Lawfully yours: By Retd Justice K Chandru

Your legal questions answered by Justice K Chandru, former Judge of the Madras High Court Do you have a question? Email us at
Lawfully yours: By Retd Justice K Chandru

‘Snarling’ lions in national emblem row not justiciable

The installation of a 6.5-metre high national emblem atop the new Parliament building in Delhi has sparked a row with several Opposition leaders accusing the BJP-led Centre of modifying the national emblem. If these charges are not politically motivated and are true, I would like to know whether the central government really has the power to make such modifications or change the state emblem. Can the act be questioned in a court of law by a private individual?

— Rajasekaran, Mannargudi, Tiruvarur

No doubt the National Emblem is protected by the Prevention of Insults to National Honour Act, 1971. But the present issue is not subject to trial in a court of law. That does not mean the central government can hurt the sentiments of the people by changing the Sarnath Lions into one of the maneaters. Artistic appearance apart, it also exhibits the inner-aggressive nature of those who ordered its installation.

RTI Act does not override statutory rules framed by High Court

Since I could not find two of the judgments I required uploaded on the Madras High Court website, I requested for the said judgment copy by filing an RTI application to Madras High Court. However, in reply, I am informed by the Public Information Officer of Madras High Court that the certified copy of the judgments can be obtained as prescribed in the Madras High Court Appellate Side Rules/Madras High Court Side Rules/ Civil Rules of Practice/Criminal Rules of Practice as the case may be or any other rule for the time being in force only, but not under the RTI. What is the procedure by which I can obtain the required copy of judgments as per the prescribed methods suggested to me?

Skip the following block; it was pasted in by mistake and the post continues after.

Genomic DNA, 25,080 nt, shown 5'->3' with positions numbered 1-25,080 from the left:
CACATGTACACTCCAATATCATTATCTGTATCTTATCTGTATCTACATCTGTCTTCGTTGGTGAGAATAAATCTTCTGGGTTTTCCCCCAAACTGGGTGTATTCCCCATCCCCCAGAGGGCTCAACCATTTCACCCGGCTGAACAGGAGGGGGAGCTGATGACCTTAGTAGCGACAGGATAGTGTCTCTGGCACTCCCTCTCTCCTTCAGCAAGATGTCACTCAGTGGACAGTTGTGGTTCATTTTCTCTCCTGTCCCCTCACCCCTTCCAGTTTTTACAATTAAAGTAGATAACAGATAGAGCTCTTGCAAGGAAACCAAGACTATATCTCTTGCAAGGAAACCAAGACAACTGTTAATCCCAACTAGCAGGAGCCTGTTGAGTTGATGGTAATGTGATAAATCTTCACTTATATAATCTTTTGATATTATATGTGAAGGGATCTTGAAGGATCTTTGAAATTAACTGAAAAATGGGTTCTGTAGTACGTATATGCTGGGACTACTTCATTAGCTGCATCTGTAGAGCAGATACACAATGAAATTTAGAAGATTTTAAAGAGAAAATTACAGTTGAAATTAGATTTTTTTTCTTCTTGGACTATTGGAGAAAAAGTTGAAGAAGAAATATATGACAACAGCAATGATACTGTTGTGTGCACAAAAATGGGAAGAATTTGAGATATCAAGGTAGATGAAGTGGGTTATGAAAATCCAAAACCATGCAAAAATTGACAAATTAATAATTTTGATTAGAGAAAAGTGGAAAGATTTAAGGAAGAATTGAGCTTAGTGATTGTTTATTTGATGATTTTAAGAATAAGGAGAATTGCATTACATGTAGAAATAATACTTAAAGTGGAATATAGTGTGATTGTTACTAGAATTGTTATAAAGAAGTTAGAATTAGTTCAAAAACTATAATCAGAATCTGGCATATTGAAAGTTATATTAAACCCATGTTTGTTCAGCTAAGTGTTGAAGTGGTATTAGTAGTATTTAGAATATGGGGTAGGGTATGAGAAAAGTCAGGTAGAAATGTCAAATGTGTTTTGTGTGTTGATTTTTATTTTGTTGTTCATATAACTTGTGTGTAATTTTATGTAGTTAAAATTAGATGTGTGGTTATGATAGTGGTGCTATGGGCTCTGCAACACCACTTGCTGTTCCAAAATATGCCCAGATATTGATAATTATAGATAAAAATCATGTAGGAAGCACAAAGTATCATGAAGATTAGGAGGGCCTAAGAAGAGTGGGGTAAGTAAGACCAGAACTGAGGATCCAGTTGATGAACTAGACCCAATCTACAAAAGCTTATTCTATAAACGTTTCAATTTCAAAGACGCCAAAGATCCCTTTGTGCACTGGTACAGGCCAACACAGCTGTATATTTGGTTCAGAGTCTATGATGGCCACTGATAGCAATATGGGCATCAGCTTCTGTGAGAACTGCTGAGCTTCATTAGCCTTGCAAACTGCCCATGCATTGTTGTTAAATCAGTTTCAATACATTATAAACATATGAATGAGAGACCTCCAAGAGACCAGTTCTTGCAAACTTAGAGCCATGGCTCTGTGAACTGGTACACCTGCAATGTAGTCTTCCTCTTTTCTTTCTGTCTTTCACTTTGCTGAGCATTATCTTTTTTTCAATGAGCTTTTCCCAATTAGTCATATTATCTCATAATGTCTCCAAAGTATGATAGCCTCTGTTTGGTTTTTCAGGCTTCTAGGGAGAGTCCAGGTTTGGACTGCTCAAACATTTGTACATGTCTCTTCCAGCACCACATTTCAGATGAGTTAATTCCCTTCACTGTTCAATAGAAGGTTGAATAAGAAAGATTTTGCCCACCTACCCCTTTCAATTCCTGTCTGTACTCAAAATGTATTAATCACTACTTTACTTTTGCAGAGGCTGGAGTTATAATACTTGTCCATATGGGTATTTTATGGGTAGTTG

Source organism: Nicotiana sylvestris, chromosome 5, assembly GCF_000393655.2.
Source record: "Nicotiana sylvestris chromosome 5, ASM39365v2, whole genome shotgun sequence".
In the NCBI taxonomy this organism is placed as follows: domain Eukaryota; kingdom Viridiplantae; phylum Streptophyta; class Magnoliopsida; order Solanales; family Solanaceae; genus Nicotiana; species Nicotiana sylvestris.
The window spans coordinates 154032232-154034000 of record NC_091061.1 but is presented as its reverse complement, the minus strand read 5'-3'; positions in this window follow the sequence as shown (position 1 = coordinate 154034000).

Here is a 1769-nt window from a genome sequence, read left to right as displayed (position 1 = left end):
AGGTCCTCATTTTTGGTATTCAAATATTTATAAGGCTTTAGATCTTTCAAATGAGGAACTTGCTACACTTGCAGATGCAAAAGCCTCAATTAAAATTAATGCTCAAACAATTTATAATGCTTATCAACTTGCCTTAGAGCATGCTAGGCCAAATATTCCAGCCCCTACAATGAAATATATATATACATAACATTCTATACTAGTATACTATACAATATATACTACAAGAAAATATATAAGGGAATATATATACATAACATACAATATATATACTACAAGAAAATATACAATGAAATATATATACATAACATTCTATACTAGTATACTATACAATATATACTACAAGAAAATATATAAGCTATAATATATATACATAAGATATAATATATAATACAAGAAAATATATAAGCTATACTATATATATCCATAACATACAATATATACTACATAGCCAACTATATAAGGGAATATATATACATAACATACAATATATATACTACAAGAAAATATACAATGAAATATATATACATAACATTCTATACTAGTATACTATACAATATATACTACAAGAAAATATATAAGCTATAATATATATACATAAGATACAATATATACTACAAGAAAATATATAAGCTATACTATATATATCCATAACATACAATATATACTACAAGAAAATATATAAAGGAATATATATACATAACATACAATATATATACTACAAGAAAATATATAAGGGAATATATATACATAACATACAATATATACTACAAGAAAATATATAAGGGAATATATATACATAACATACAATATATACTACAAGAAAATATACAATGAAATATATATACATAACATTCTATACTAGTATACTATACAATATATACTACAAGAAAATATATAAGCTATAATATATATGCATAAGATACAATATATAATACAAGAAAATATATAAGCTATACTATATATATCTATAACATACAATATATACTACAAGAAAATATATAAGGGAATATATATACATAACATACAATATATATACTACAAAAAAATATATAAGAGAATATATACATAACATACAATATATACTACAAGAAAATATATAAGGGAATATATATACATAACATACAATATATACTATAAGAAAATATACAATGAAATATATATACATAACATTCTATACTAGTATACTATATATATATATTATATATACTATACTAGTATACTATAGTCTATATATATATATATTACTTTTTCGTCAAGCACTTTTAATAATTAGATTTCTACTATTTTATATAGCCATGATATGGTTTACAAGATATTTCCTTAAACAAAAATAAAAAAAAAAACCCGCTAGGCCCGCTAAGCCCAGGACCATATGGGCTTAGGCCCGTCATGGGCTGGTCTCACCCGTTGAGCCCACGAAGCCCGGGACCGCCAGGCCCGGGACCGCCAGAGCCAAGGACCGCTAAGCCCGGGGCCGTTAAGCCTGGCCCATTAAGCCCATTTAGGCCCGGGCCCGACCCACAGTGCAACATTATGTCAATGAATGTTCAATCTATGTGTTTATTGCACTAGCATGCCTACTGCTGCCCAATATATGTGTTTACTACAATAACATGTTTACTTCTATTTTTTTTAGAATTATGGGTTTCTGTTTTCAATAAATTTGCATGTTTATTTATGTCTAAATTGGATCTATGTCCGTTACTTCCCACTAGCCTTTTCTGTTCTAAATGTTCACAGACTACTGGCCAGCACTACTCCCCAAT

— Dr P Anand Kumar, NTR College of Veterinary Science, Gannavaram

The issue is covered by the judgments of the Madras High Court and Supreme Court. It has been held that RTI Act does not override the statutory rules framed by the High Court. It is not as if one cannot get to see the orders of the High

Court. One has to apply for a copy of the order as per the rules framed by the High Court.

Besides, every order of the court, including interim orders, is uploaded on the internet and anyone can have access to it. Apart from this, numerous law journals (including online journals) publish most of the orders. Professor, you are wasting your time on unnecessary legal conundrums.

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